The South African
Military History Society

Die Suid-Afrikaanse Krygshistoriese Vereniging

Military History Journal
Vol 14 No 6 - December 2009


It is with great sadness that the Society has bid farewell to former chairman Flip Hoorweg, who passed away in September after a year-long battle with lung cancer.

Flip was born in Utrecht, the Netherlands, on 1 December 1933. The outbreak of the Second World War in 1939 severely disrupted the normal, daily routine of the family. The harshness and futility of warfare affected Flip for life and he often used to reminisce about the impact that these years had on his parents and the stress that it caused his father, who had to find a way to feed the family, especially during the long winters when food was scarce. Flip and his brother Hans had to ride through Hilversum on bicycles without rubber tyres in search of emergency schools. There were no toys, but Flip used to read a lot, even at that early stage in his life. Karl May's Wild West stories used to fascinate him. He completed his schooling in Utrecht, Hilversum and Breda.

Flip's sense of adventure was finally rewarded when he joined the Royal Dutch Air Force (KNLM) as part of the reserve officers' training programme. As a commissioned officer with the rank of second lieutenant, he was stationed in Zeeland as a member of the elite Corps of Observers. He became very proficient at spotting different types of aircraft and was soon regarded as one of the best in the Netherlands, notwithstanding the fact that he had only one good eye!

The KLM Royal Dutch Airlines proved to be a logical step after the Air Force, and he was soon stationed in branch offices around the world. Through KLM, he met his wife-to-be, Hilde, and came to places like New York, where he lived for six months, and Los Angeles. Flip saved small amounts of money every month, in a drawer in his room, so that Hilde could join him abroad. Flip and Hilde married in the Netherlands on 17 September 1960. The wedding was a spectacular affair, with horse-drawn carriages and the presence of two senior Army generals. (Hilde was the daughter of a senior officer in the Dutch colonial army in Indonesia).

The young family immigrated to South Africa in 1964, where Flip took up a position with the Nederlandsche Bank (later Nedbank). Stints with Sanlam, Volkskas and Price Forbes followed. The family moved from Johannesburg to Pretoria, Bloemfontein, and finally back to Johannesburg. In Bloemfontein, Flip studied for a BA in History and Political Science at the University of the Orange Free State. This was followed by a BA (Hons) degree in Strategic Studies at the Rand Afrikaans University (RAU).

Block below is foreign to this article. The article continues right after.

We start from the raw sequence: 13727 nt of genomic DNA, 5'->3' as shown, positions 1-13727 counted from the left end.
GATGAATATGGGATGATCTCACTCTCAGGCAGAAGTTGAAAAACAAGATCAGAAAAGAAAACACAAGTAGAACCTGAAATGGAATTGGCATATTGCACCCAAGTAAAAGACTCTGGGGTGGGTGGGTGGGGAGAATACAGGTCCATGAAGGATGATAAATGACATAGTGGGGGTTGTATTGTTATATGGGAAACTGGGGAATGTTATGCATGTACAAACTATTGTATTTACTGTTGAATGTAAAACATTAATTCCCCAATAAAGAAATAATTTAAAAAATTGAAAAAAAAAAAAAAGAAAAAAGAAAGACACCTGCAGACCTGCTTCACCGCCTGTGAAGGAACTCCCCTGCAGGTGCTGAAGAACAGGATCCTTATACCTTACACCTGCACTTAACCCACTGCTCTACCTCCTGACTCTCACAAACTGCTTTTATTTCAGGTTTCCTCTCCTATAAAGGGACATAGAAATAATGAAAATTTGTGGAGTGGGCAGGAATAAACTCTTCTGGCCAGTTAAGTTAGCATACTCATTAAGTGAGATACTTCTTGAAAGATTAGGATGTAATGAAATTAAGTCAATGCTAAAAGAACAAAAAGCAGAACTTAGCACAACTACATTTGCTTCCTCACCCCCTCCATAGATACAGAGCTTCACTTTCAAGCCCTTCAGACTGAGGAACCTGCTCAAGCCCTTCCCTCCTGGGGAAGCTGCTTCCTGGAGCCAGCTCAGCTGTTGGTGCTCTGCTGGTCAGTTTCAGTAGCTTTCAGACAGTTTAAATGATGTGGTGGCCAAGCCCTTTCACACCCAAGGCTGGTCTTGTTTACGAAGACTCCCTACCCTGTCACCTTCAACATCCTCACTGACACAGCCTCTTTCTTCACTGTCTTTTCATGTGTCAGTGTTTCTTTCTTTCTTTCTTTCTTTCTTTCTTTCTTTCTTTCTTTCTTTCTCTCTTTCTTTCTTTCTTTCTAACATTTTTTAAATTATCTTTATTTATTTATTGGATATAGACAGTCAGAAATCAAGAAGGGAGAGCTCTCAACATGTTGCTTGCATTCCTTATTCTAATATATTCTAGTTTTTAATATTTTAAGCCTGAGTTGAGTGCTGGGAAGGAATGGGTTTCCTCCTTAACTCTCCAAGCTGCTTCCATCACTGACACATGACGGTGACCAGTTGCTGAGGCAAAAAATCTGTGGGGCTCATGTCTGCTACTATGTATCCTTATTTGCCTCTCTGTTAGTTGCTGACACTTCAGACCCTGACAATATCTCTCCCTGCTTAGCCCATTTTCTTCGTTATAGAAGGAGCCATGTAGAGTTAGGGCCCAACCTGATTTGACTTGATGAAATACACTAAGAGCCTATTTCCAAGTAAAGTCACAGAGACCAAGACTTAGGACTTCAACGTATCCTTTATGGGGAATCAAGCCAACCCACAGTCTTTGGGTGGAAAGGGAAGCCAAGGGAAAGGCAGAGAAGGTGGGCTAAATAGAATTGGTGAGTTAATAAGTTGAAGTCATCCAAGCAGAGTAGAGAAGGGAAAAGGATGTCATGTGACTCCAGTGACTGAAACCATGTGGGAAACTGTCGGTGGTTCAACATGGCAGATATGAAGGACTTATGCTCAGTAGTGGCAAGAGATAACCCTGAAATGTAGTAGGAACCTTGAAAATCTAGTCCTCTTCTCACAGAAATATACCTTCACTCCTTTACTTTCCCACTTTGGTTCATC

In addition to his work with Price Forbes (later Alexander Forbes), he was the Honorary Consul of the Netherlands in the Free State for several years. His early and unexpected retirement from Price Forbes at the age of 60 opened new doors for him. Throughout his life, he had nurtured a love for books on history, art, autobiographies and war. Churchill, Stalin, Hitler, Gromyko, Gorbachev, and Reagan became household names and his love for military history brought him to the South African Military History Society. He presented curtain raisers and main lectures to the Society on no fewer than seventeen occasions. His subjects ranged from Yugoslavia to the Mexican War of 1846, but his favourite topics were without a doubt the Second World War and the American Civil War.

His involvement with the Military History Society gave him many hours of joy, sharing his interests with people who were as committed to them as he was. The highlight was when he was elected National Chairman of the SAMHS from 2006 to 2007. He played an integral role during the celebrations held to commemorate the fortieth anniversary of the Society in 2006, which culminated in a special lunch held on 19 November 2006 at the South African National Museum of Military History.

Flip was generous and kind. He loved his friends and he adored his family. He loved animals and nature. The family used to spend many hours in South Africa's National Parks. He had an incredible memory for historical figures and dates, something which stood him in good stead as a military history buff. He was also a serial prankster, loved wearing hats and was often the soul of the party.

Flip will be sorely missed not only by those who knew him well at the Society, but also by his wife Hilde, son Jan Willem, daughter Marleen and son-in-law, Danie. Rest in peace, Flip!

Jan-Willem Hoorweg

Return to Journal Index OR Society's Home page

South African Military History Society /